In the ocean off Australia’s coast lies one of the world’s greatest playgrounds for sea creatures, micro-organisms and humans.
The Great Barrier Reef and the currents that swirl around it are teaming with something known as protists: mostly single-celled microbes.
“They are incredibly complex and beautiful organisms with amazing shapes, symmetries and behaviours,” says CIFAR Fellow Patrick Keeling, a biologist and protistologist at the University of British Columbia.
So it’s not surprising that when he travelled to a meeting in Australia recently, Dr. Keeling packed a wetsuit and microscope. The objects of his fascination are generally too small to see with the naked eye, but they are ubiquitous. “They’re in our bodies, the soil, the lakes and rivers, the air,” says Dr. Keeling. “They get into every single ecosystem imaginable. If we didn’t have them around, our ecosystem would collapse.” Protists take up carbon dioxide from the Earth’s atmosphere and release oxygen. They pump essential nutrients into the water and play an important role in the food chain. They are integral to many industrial processes.
Protists represent the most varied and largest group of eukaryotes (cells that have a nucleus), a group that includes all animals, plants and fungi. Yet, until recently, most of their diversity remained undiscovered. “For most of human history, we didn’t notice that they existed,” says Dr. Keeling, director of CIFAR’s Integrated Microbial Biodiversity program.
One of the reasons: studying protists is complicated. “When you study giraffes, you can go out and find a giraffe. But if you’re studying microbes, the cell and organism are the same thing, so you have to work at the cellular level.” The usual way to study cells involves growing large numbers from a single cell. But most protists can’t easily be cultivated in a Petri dish because it’s almost impossible to mimic their complex environment.
Emiliania huzleyi: this protist is a common marine alga that takes up carbon dioxide from the atmosphere and releases oxygen. Image credit: J. Young, Natural History Museum, London
However, thanks to recent technological advances, we can now meet protists face to face. Breakthroughs like single-cell genomics and high through-put DNA sequencing are providing deep insights into their world. “We can now sequence whole genomes from a single cell that can’t be grown in a lab,” says Dr. Keeling. Almost 20 years ago, Dr. Keeling entered this field as a PhD student of CIFAR Fellow Ford Doolittle of Dalhousie University.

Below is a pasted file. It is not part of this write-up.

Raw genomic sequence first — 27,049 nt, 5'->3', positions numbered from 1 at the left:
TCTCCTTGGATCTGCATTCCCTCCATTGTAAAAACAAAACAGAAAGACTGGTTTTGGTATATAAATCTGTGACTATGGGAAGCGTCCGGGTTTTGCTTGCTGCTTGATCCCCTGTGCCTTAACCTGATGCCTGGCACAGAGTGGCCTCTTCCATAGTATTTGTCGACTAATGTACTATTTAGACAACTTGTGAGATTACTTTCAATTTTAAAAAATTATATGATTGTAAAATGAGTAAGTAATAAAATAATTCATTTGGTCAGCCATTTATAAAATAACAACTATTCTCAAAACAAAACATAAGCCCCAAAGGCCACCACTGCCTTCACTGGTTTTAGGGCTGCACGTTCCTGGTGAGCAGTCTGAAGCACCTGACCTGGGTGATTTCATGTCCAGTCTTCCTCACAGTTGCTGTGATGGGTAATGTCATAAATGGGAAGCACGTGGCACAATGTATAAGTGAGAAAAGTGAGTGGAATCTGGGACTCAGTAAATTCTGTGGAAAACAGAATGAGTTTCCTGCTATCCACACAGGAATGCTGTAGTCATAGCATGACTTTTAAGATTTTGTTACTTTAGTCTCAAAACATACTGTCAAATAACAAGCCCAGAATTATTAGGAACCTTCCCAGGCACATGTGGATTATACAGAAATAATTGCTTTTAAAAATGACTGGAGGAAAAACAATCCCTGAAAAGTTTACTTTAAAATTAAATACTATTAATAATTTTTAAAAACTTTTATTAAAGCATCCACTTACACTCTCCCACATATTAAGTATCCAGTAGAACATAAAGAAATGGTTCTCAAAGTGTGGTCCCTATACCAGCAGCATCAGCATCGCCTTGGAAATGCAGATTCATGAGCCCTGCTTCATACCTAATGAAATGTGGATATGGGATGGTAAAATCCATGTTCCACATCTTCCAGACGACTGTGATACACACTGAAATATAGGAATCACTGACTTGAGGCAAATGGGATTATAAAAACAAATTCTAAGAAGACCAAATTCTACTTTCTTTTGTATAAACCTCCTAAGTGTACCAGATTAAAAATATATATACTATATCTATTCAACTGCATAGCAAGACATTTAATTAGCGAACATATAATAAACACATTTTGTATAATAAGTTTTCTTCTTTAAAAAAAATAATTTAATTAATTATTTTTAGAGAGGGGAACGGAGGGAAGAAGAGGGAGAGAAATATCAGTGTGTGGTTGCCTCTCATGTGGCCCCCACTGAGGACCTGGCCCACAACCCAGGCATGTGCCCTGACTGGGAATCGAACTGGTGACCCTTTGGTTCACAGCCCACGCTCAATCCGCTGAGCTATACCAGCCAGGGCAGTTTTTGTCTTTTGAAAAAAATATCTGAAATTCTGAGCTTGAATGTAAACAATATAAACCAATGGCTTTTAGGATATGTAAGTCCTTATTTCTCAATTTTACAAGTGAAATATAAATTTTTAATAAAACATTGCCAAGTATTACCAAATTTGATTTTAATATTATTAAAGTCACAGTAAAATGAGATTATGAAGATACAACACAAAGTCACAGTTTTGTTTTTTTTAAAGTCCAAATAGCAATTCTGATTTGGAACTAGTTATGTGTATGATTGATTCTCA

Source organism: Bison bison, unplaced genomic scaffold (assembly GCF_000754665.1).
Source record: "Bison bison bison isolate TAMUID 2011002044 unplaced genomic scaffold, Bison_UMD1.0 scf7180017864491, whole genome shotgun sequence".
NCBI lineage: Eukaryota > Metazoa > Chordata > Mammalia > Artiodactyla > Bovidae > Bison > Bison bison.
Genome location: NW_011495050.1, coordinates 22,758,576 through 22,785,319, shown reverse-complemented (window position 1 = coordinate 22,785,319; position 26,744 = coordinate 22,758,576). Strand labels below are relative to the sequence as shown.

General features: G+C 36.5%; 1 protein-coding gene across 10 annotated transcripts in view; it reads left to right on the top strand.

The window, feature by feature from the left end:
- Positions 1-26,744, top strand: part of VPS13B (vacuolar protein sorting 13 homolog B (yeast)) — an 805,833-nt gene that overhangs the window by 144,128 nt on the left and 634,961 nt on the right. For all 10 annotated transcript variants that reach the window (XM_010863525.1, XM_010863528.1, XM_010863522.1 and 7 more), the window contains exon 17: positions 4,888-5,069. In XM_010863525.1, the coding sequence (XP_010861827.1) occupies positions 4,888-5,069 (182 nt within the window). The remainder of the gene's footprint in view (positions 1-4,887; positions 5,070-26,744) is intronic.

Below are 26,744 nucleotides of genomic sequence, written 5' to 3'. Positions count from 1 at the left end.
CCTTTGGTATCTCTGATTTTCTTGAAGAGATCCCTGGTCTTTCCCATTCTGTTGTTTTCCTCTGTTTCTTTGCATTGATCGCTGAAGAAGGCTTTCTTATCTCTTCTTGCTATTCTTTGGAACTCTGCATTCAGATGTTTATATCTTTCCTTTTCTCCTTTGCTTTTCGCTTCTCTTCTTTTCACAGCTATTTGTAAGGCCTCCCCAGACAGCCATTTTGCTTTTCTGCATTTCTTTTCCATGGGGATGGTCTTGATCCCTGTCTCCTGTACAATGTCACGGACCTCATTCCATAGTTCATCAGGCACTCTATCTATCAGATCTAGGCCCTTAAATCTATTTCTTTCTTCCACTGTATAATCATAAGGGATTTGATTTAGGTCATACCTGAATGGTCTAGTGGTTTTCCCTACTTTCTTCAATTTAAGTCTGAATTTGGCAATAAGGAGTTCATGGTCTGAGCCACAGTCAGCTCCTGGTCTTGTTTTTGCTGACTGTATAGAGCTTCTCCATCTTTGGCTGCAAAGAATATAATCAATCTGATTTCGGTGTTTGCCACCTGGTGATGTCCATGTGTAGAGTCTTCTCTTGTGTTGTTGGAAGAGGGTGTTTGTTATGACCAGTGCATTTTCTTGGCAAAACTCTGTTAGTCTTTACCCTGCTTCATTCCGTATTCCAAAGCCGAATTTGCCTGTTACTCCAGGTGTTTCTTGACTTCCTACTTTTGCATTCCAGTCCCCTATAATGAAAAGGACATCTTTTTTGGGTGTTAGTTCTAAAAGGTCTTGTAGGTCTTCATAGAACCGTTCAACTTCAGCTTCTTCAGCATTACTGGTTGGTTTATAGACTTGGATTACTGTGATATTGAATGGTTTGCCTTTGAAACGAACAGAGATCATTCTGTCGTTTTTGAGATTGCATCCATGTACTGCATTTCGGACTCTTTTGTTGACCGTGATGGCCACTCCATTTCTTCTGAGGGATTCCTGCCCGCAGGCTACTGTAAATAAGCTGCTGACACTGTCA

Using powerful molecular techniques, Dr. Keeling has made exciting discoveries. Working with CIFAR Scholar Claudio Slamovits, he found a marine protist known as Oxyrrhis marina that robs its prey of a gene that promotes photosynthesis. It seems the predator may be using the stolen gene to generate energy from sunlight – or using sunlight to digest its food. “That would be a novel use of light as an energy source,” says Dr. Keeling.
Right now, his lab is puzzling over a curious relationship between protists and bacteria that live together in the guts of wood-eating insects. The bacteria coat the protists “like a rum ball”. Dr. Keeling theorizes that “they must be exchanging some type of nutrient, that they have some cooperative agreement.”
As new protists, lineages and relationships are identified, Dr. Keeling and CIFAR colleagues are contributing their findings to the Tree of Life Web Project, a massive repository for all scientific knowledge about the diversity, evolutionary history and characteristics of every species and significant group of organisms on Earth, living and extinct.
And the tree is looking very different these days. “Fifty years ago, we drew the tree with animals and plants as the two largest parts. The protists were somewhere at the bottom,” explains Dr. Slamovits, who studies protist genomes at Dalhousie. “Now, it’s the opposite. Animals are a tiny branch and so are plants. And they are part of a huge bush with thousands of branches and leaves where almost everything is protists.”
“Microbiologists are today doing for biology what Copernicus did for cosmology,” says Dr. Keeling. “We’re removing ourselves from the centre of the universe.”
Studying protists can also shed light on the origin of diseases, adds Dr. Slamovits, organizer of a 2012 AAAS symposium about microbial diversity. Some protists cause human infections, such as malaria, while others lead to diseases that affect poultry, cattle and fish. Just a few years ago, a startling discovery by Dr. Keeling’s team and Czech CIFAR Associate Dr. Julius Lukeš connected malaria and the algae responsible for toxic red tides to a common ancestor.
Patrick Keeling on his recent trip to Australia.
There’s still much to learn about microbial diversity—even as human activity threatens it. Dr. Keeling cites a Dalhousie study that used oceanographic data to show that microbial diversity has been declining at about one per cent each year for the last 100 years. “If you do the math, it comes out to about half of what it used to be.”
Just look at “coral bleaching” which makes coral die in places like the Great Barrier Reef. It happens when protists are ejected from coral cells.
“There are no protists on the Red List of Threatened Species but loads are probably endangered because every time an animal goes extinct, there are perhaps 20 microbes that go extinct with it,” says Dr. Keeling.
All of which adds an extra urgency to this research.